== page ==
Written by Jo Smyth aka @Jo_joblogs this post is the first of a two part series which looks at how self-confessed shopaholics can be that little bit thriftier. Today’s post focuses on charity shops but keep your eyes peeled for a post about eBay in the next few days!
As a self-confessed shopaholic, I love the thrill of having and wearing something new! However these days I have to be more careful with my clothes budget than I used to be as bills & the cost of living seem to take more of my income. I also think about what fast fashion is doing to the environment. Too many clothes go to landfill each year and if we all bought second hand a bit more then this current demand for fast fashion would decline. Primark and H&M may be cheap, but you can get better quality clothing on a similar budget just by being smart with charity shopping and eBay.
Over the past few years, since my friend asked me to help out volunteering in a charity shop, along with starting to sell and buy things on eBay, I’ve become a bit of a thrifty shopping guru amongst my friends. In this time I have gained a bit of a designer wardrobe, none of it purchased new, and found some lovely high end high street and vintage pieces for a fraction of the cost.
I’m sharing my tips on Can’t Swing a Cat, as I really admire Jenni’s thrifty determination and I really think good style doesn’t need a big budget.
I often surprise people where I work when they see me in something new and I say it was from a charity shop. In wealthy areas in most cities you can pick up some lovely clothes from charity shops. They are not as cheap as they used to be, but nor should they be. Too many dealers used to use them as a place to buy things to sell on. Many charities are now wise to this and look up prices online and have the knowledge to know the value of things. That is not to say you can’t still find a bargain, so here are my thrifty charity shop tips to find the best bargains.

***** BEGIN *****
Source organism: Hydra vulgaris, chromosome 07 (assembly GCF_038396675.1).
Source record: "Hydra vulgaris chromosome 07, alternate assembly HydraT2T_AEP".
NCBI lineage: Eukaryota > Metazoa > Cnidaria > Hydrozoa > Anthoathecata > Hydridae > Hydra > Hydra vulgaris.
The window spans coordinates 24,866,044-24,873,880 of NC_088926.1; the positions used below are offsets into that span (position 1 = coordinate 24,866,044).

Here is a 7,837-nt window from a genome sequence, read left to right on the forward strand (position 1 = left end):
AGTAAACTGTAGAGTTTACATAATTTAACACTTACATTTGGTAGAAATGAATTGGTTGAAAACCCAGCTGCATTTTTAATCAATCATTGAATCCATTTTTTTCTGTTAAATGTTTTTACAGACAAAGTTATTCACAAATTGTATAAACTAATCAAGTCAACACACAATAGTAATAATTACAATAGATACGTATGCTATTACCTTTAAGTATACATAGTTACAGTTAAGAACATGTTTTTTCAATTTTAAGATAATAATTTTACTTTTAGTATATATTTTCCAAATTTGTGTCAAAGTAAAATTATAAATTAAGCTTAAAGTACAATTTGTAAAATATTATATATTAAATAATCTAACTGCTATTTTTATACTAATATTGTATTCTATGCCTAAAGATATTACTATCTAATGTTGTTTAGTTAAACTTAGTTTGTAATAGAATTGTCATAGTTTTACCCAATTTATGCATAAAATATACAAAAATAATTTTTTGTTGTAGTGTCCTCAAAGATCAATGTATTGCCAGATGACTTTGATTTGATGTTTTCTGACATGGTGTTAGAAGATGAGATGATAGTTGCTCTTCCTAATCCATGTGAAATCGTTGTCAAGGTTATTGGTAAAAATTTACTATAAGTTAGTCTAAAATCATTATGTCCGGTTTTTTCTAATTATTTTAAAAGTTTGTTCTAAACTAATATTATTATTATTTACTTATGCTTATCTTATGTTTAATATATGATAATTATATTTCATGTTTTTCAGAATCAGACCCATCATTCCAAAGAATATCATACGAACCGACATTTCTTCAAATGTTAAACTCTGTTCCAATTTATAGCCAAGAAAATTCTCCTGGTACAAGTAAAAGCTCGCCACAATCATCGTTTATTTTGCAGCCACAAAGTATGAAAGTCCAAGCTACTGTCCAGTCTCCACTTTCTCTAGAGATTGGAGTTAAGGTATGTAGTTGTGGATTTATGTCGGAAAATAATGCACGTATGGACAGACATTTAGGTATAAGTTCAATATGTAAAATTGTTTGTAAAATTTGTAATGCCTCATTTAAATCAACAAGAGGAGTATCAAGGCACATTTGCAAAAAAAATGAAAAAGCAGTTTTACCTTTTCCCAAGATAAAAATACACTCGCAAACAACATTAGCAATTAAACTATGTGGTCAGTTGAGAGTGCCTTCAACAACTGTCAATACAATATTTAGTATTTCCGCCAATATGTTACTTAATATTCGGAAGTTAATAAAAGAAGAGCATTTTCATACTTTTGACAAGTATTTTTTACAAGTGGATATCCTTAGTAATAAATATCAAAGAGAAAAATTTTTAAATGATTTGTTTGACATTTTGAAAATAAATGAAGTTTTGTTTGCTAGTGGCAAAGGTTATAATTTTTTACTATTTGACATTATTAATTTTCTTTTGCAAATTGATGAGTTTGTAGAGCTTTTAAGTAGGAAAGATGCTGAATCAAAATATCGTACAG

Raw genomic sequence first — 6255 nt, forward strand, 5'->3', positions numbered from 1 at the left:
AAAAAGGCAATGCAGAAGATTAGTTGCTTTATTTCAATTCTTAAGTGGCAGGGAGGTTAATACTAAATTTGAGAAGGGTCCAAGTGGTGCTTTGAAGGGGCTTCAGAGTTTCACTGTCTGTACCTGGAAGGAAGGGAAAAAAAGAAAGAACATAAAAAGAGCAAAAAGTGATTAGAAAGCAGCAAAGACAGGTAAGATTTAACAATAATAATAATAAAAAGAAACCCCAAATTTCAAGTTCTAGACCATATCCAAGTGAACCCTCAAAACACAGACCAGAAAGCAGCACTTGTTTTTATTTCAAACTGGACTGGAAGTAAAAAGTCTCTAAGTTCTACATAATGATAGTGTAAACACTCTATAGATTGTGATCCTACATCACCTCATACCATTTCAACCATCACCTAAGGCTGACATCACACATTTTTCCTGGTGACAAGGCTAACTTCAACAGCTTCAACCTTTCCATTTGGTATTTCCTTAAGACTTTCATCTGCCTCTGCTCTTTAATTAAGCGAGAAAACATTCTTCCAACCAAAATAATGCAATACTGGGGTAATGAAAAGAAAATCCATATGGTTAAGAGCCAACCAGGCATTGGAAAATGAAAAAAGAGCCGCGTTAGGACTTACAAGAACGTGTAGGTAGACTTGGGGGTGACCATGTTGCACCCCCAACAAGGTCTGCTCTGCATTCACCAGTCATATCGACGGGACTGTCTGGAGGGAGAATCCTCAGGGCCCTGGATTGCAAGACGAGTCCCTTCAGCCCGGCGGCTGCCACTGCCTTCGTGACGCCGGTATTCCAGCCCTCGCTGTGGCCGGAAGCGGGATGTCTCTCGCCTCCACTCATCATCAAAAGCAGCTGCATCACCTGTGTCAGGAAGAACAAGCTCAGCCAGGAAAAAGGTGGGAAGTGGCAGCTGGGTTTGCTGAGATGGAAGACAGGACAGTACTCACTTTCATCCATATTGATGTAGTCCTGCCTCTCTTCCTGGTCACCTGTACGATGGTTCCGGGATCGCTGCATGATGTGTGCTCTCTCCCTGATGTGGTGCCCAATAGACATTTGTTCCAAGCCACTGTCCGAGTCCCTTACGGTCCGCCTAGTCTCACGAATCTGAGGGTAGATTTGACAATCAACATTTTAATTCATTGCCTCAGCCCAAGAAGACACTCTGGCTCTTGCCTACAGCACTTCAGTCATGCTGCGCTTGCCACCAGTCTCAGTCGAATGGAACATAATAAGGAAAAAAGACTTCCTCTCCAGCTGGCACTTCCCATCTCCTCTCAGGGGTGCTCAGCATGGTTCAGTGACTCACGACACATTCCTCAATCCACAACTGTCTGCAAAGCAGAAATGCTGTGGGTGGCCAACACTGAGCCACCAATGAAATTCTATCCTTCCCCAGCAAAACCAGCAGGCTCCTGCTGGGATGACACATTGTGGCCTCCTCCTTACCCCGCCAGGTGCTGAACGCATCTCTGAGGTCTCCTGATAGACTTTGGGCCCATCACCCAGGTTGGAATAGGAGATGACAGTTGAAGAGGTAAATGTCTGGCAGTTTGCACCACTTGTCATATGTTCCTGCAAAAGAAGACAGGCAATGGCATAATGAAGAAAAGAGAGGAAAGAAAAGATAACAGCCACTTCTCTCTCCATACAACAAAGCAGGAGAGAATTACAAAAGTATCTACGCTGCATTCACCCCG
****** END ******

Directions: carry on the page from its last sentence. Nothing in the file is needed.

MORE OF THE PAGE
Go to charity shops as often as possible
I cannot walk past an open charity shop without going in. You never know what they may have. I snagged a vintage Mulberry Bayswater bag one time when I was home from work early and popped into a couple of charity shops on my way home.
Isolated areas and middle/upper class areas have the best Charity Shops
It’s well known that the richer areas have the best charity shops. However, it’s not so well known that smaller towns where there may be more retired people and those who don’t stay very long will also have some hidden treasures. A friend of mine works in a small town in Surrey and keeps telling me about the amazing things she finds there. I also have known people who live in Essex and know the exact shops where footballer’s wives send their last-season cast offs to! I think there are a few equivalents in Cheshire for Liverpool and Manchester footballers also.
Do your browsing on weekdays if you can
It’s often hard if you work in the week, but as the majority of donations come to charity shops on the weekend, it’s likely the best items are put out in the shop during the week, which is also when the shop is quieter.
Don’t be afraid to try something on – even if you think it may not fit
A lot of sizing is totally up the spout. In my book, if it fits, it fits! A lot of vintage clothing is a bigger size than modern sizing. Also, if you don’t recognize the label, it may have American or vintage sizing, so don’t be put off by a number. Some charity shops don’t put sizing on to encourage you to try things on.
Always be friendly to the staff & volunteers
If you go to some charity shops often enough, some of the staff may get to know you. If you’re looking for something specific, for instance say, a new winter coat, they may be able to look for you in the stock room. Please only try this if you’re in on week days. As someone who volunteers on weekends, it’s rather chaotic at busy times!
Always remember – the shop is a charity not you!
I am all for bartering when shopping, but it’s a no-no in charity shops. They are trying to get the best price for something going to a good cause. If you think it’s too expensive – don’t buy it. Someone else probably will. I know some shops will reduce things after a couple of weeks if they don’t sell, so it’s far better etiquette to do this than haggle when you first see something. Also if you do try and bargain with the staff it won’t bode well for gaining their help (see previous point!)
None of the above is rocket science, but this is one of the ways I have acquired a nice wardrobe that would have cost an awful lot more new! You do need the time and the patience though. A month or so can go by and I can go charity shopping and not find anything. I work in quite a posh area in West London and I spend at least one lunch hour a week browsing charity shops!